Lewandowsky, S., Gilles, G., & Vaughan, S. (2012). The pivotal role of perceived scientific consensus in acceptance of science. Nature Climate Change, 3, 399–404.
Lindzen, R. S. (2007). Taking greenhouse warming seriously. Energy & Environment, 18, 937–950.
Lindzen, R. S., & Choi, Y.-S. (2011). On the observational determination of climate sensitivity and its implications. Asia-Pacific Journal of Atmospheric Sciences, 47, 377–390.
Liu, J., Wang, B., Ding, Q., Kuang, X., Soon, W., & Zorita, E. (2009). Centennial variations of the global monsoon precipitation in the last millennium: Results from ECHO-G model. Journal of Climate, 22, 2356–2371.
Mahmood, R., et al. (2010). Impacts of land use/land cover change on climate and future research priorities. Bulletin of the American Meteorological Society, 91, 37–46.
Maue, R. N. (2009). Northern Hemisphere tropical cyclone activity. Geophysical Research Letters, 36, L05805. doi:10.1029/2008GL035946.
Maue, R. N. (2011). Recent historically low global tropical cyclone activity. Geophysical Research Letters, 38, L14803. doi:10.1029/2011GL047711.
National Oceanographic and Atmospheric Administration (NOAA). (2013). Monthly mean CO2 concentration at Mauna Loa, HI. ftp://ftp.cmdl.noaa.gov/ccg/co2/trends/co2_mm_mlo.txt.
Oreskes, N. (2004). The scientific consensus on climate change. Science, 306, 1686 (and Erratum, 21 January 2005).
Pielke, R, Sr. et al. (2009). Climate change: The need to consider human forcings besides greenhouse gases. EOS. Transactions of the American Geophysical Union, 90, 413.
Popper, K. R. (1934). Logik der Forchung, Vienna. Reprinted in 1959 as The Logic of Scientific Discovery, London: Hutchinson & Co., p. 480.
Proctor, R. N. (2008). Agnotology: A missing term to describe the cultural production of ignorance (and its study). In R. N. Proctor & L. Schiebinger (Eds.), Agnotology: The making and unmaking of ignorance (pp. 1–33). Stanford, CA: Stanford University Press.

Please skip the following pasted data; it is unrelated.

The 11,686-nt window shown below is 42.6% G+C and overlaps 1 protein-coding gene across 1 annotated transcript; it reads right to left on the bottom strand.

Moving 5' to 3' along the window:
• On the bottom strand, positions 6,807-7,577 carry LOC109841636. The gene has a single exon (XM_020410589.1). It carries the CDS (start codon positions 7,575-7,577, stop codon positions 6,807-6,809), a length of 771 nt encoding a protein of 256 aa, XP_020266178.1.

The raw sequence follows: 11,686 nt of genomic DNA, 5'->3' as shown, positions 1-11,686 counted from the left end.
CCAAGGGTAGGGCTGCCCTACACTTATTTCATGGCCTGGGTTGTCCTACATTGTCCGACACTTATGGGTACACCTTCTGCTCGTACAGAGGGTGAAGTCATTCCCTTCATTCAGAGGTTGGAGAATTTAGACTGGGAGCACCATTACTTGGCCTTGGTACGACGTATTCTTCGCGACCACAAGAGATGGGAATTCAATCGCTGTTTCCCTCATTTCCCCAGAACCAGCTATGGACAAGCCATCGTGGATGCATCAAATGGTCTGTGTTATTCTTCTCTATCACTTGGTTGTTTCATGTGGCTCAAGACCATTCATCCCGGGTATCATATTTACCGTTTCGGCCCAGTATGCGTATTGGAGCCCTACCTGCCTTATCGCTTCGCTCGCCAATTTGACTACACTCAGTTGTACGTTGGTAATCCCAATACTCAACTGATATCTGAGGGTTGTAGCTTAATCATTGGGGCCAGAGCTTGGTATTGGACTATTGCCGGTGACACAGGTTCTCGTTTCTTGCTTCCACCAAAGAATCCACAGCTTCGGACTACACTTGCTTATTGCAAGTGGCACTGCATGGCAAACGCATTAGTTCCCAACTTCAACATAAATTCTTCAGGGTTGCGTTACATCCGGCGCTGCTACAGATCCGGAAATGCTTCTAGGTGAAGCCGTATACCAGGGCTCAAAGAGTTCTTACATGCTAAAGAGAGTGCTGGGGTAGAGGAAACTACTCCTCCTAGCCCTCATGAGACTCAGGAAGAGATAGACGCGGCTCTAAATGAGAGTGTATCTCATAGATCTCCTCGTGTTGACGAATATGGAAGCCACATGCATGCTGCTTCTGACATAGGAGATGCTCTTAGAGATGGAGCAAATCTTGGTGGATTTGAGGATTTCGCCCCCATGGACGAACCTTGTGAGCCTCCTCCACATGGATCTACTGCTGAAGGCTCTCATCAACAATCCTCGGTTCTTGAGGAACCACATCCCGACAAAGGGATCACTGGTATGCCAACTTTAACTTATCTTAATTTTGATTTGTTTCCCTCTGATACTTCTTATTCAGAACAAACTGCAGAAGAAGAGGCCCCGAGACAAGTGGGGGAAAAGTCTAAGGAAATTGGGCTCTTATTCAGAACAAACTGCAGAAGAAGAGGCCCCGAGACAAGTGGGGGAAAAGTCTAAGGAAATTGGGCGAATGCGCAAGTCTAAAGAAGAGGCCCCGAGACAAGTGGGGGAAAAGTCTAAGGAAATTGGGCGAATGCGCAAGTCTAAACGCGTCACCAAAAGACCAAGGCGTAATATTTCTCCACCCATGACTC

Saloranta, T. M. (2001). Post-normal science and the global climate change issue. Climatic Change, 50, 395–404.
Santer, B. D., et al. (2011). Separating signal and noise in atmospheric temperature changes: The importance of timescale. Journal of Geophysical Research, 116, D22105. doi:10.1029/2011JD016263.
Soon, W. (2007). Implications of the secondary role of carbon dioxide and methane forcing in climate change: Past, present, and future. Physical Geography, 28, 97–125.
Soon, W. (2009). Solar Arctic-mediated climate variation on multidecadal to centennial timescales: Empirical evidence, mechanistic explanation, and testable consequences. Physical Geography, 30, 144–184.
Soon, W., Baliunas, S., Idso, C., Idso, S., & Legates, D. R. (2003). Reconstructing climatic and environmental changes of the past 1000 years: A reappraisal. Energy & Environment, 14, 233–296.
Soon, W., Baliunas, S., Idso, S. B., Kondratyev, K. Y., & Posmentier, E. S. (2001). Modeling climatic effects of anthropogenic carbon dioxide emissions: Unknowns and uncertainties. Climate Research, 18, 259–275.
Soon, W., Dutta, K., Legates, D. R., Velasco, V., & Zhang, W. (2011). Variation in surface air temperatures of China during the 20th century. Journal of Atmospheric and Solar-Terrestrial Physics, 73, 2331–2344.
Steffensen, J. P., et al. (2008). High-resolution Greenland ice core data show abrupt climate change happens in few years. Science, 321, 680–684.
Walsh, J. E., Chapman, W. L., & Portis, D. H. (2009). Arctic cloud fraction and radiative fluxes in atmospheric reanalyses. Journal of Climate, 22, 2316–2334.
Weiss, K. M. (2012). Agnotology: How can we handle what we don’t know in a knowing way? Evolutionary Anthropology, 21, 96–100.
Weissberg, R. (2013). The hidden costs of journal peer review. Academic Questions, 26, 157–165.
Wunsch, C. (2002). Ocean observations and the climate forecast problem. In R. P. Pearce (Ed.), Meteorology at the Millennium (pp. 233–245). London, United Kingdom: Academic Press.
Wunsch, C. (2010). Towards understanding the Paleocean. Quaternary Science Reviews, 29, 1960–1967.
Zhu, P., Hack, J. J., Kiehl, J. T., & Bretherton, C. S. (2007). Climate sensitivity of tropical and subtropical marine low clouds amount to ENSO and global warming due to doubled CO2. Journal of Geophysical Research, 112, D17108. doi:10.1029/2006JD008174.
The authors wish to thank Demetris Koutsoyiannis for his comments and thoughts on Agnotology.
About this article
Cite this article
Legates, D.R., Soon, W., Briggs, W.M. et al. Climate Consensus and ‘Misinformation’: A Rejoinder to Agnotology, Scientific Consensus, and the Teaching and Learning of Climate Change . Sci & Educ 24, 299–318 (2015). https://doi.org/10.1007/s11191-013-9647-9
- Global Warming
- Climate Policy
- Atmospheric Carbon Dioxide
- Climate Science
- Anthropogenic Climate Change